A top aide to Hillary Clinton said the former secretary of state’s use of a private email server to conduct government business on at least one occasion got in the way of Clinton’s work and left the aide frustrated, according to two people who witnessed the aide’s deposition Tuesday.
Huma Abedin, Clinton’s deputy chief of staff and now the vice chair of her presidential campaign, was being deposed about the context of a November 2010 email she sent Clinton that they “should talk about putting you on state email or releasing your email address to the department so you are not going to spam.” Prompting the note, according to the email chain released last week by the State Department under the Freedom of Information Act, was a missed scheduled phone call, one of a number of communications mishaps detailed in Clinton’s 55,000-page email record.
Clinton responded in the 2010 exchange that she could get a “separate address or device” but said she didn’t “want any risk of the personal being accessible,” according to the email chain. Abedin replied that the missed communications were “not a good system.”
Abedin testified that “the personal” referred to nongovernment messages Clinton was also exchanging via the email address rather than any improper treatment of government records, according to one of the people who witnessed the deposition. Abedin, whose close relationship with Clinton has led her to be described as a surrogate daughter, was one of a handful of aides to have her own account on the clintonemail server.
Both witnesses to Abedin’s testimony described her as cooperative. A spokesman for the Clinton campaign, Brian Fallon, didn’t respond to multiple requests for comment. A lawyer for Clinton, David Kendall, declined to comment. A lawyer for Abedin, Miguel Rodriguez, declined to comment.
The deposition was conducted as part of a lawsuit brought by the conservative watchdog group Judicial Watch, which sued the State Department under FOIA in 2013 to obtain access to records regarding Abedin’s simultaneous employment at the State Department, the Clinton Foundation and a consultancy that catered to international clients. (Abedin’s lawyers say she didn’t do work that would have posed a conflict of interest.) As part of that lawsuit, the presiding judge granted Judicial Watch permission to engage in what he called “limited” discovery into the server and department records practices.
The server set-up has dogged Clinton’s presidential run and provided a frequent attack line for her opponents, including presumptive Republican presidential nominee Donald Trump. Trump has suggested she compromised U.S. secrets with her communications practices and should face jail.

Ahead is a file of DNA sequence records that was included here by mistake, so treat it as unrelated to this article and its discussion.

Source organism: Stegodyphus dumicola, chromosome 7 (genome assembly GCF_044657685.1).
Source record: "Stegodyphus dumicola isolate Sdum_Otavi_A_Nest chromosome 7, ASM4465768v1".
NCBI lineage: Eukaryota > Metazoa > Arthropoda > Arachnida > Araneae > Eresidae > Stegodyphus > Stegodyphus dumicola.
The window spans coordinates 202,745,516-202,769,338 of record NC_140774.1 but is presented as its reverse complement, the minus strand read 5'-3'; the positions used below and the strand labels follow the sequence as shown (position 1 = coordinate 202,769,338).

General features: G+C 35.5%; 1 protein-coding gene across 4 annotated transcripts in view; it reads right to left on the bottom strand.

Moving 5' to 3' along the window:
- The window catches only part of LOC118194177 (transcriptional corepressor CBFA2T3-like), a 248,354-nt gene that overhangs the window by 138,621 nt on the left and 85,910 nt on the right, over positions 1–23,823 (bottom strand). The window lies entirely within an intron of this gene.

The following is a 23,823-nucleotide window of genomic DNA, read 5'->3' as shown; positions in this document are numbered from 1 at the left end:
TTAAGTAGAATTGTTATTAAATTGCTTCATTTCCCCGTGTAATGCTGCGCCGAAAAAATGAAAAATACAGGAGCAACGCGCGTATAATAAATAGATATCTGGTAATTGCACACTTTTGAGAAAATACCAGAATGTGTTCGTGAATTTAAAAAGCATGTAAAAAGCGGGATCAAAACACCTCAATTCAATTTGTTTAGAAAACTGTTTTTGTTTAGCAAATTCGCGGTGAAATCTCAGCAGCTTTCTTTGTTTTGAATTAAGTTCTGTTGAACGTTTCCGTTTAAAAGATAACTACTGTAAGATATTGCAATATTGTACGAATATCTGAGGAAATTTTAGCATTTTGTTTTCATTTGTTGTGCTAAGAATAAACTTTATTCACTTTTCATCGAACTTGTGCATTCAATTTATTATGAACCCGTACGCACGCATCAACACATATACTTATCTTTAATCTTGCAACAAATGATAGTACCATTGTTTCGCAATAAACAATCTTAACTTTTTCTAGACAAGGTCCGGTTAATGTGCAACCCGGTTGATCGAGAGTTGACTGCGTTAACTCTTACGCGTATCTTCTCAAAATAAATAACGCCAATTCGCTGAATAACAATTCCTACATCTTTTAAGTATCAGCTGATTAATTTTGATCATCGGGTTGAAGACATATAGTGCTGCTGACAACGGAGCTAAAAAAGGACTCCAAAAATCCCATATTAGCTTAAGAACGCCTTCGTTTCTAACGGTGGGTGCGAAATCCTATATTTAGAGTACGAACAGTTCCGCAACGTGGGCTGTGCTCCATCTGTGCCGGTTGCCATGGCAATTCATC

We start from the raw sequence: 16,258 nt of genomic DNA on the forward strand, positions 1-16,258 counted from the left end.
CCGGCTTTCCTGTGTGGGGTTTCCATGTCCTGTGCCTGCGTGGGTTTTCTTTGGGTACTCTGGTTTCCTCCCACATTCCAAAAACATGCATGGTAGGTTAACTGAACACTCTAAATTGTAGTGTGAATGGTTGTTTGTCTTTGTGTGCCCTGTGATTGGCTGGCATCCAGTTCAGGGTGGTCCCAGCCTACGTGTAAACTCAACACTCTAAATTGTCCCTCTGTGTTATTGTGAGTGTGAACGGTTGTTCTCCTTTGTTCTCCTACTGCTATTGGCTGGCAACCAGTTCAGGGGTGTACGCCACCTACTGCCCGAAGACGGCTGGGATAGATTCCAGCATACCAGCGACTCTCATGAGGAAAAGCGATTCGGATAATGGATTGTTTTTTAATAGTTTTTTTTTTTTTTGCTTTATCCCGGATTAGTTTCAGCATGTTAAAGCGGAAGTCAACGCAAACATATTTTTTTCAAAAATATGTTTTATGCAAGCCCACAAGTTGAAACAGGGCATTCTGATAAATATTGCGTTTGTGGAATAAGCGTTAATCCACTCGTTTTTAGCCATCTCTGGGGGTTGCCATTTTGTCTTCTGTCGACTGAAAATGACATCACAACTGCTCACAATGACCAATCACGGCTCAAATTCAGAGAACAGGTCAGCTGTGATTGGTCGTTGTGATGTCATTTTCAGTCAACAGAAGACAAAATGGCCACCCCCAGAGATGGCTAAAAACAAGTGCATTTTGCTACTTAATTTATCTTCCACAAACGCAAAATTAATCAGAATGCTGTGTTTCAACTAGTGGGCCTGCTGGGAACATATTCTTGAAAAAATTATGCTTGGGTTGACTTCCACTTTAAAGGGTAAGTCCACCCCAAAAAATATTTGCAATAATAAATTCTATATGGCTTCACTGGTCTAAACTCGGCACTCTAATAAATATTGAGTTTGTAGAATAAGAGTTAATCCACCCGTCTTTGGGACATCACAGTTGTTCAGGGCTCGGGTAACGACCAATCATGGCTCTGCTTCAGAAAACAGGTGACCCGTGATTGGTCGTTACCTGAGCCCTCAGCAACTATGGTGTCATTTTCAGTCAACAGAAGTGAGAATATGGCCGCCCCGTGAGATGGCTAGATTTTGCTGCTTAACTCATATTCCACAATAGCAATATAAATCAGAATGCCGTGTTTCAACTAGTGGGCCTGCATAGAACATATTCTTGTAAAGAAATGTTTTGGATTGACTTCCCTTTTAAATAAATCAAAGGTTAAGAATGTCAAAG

The testimony came on the same day Republicans on the House Benghazi committee, which helped uncover Clinton’s email practices, released their final report. It criticized State Department decision-making surrounding the attack on a diplomatic facility in Libya in 2012 that killed four Americans, but contained few revelations about Clinton.
On Monday, Judicial Watch released a cache of emails from Abedin that contained messages between her and Clinton. Like some released earlier, the documents were obtained by Judicial Watch as part of other FOIA litigation and contained some emails not found in the messages Clinton’s lawyers had sent to the State Department. Clinton has publicly said she gave the State Department all relevant emails.
Fallon on Monday said Clinton had turned over “all potentially work-related emails” still in her possession when she received the 2014 request from the State Department, according to The Associated Press. “Secretary Clinton had some emails with Huma that Huma did not have, and Huma had some emails with Secretary Clinton that Secretary Clinton did not have,” Fallon said last week, according to AP.
The president of Judicial Watch, Tom Fitton, said the emails released Monday show Clinton “did not turn over all” records in her possession and raised questions about what other records should have been produced. “I keep on asking, ‘What else is out there?’” Fitton said.
In one message released Monday from early in her tenure, Clinton appeared to fret about records management practices.
“I have just realized I have no idea how my papers are treated at State,” Clinton wrote to Abedin in March 2009. “Who manages both my personal and official files?”
State Department spokesman Mark Toner said, “Secretary Clinton’s paper files were appropriately filed and archived.” Toner repeated in a statement that Clinton had said repeatedly that the 55,000 pages represented “all federal email records in her custody.”
During his June 23 deposition in the matter, Bryan Pagliano, a former Clinton aide who helped maintain the server, invoked his Fifth Amendment rights, according to a transcript released by Judicial Watch. He refused to answer more than 100 questions on issues including how the server was set up, whether it was used to thwart the Freedom of Information Act and whether Clinton deleted government records. A lawyer for Pagliano, Mark MacDougall, didn’t immediately respond to a request for comment Wednesday.
Records released by Judicial Watch show Abedin and Pagliano discussing maintenance of the server in and detail on at least one occasion a possible hack attempt.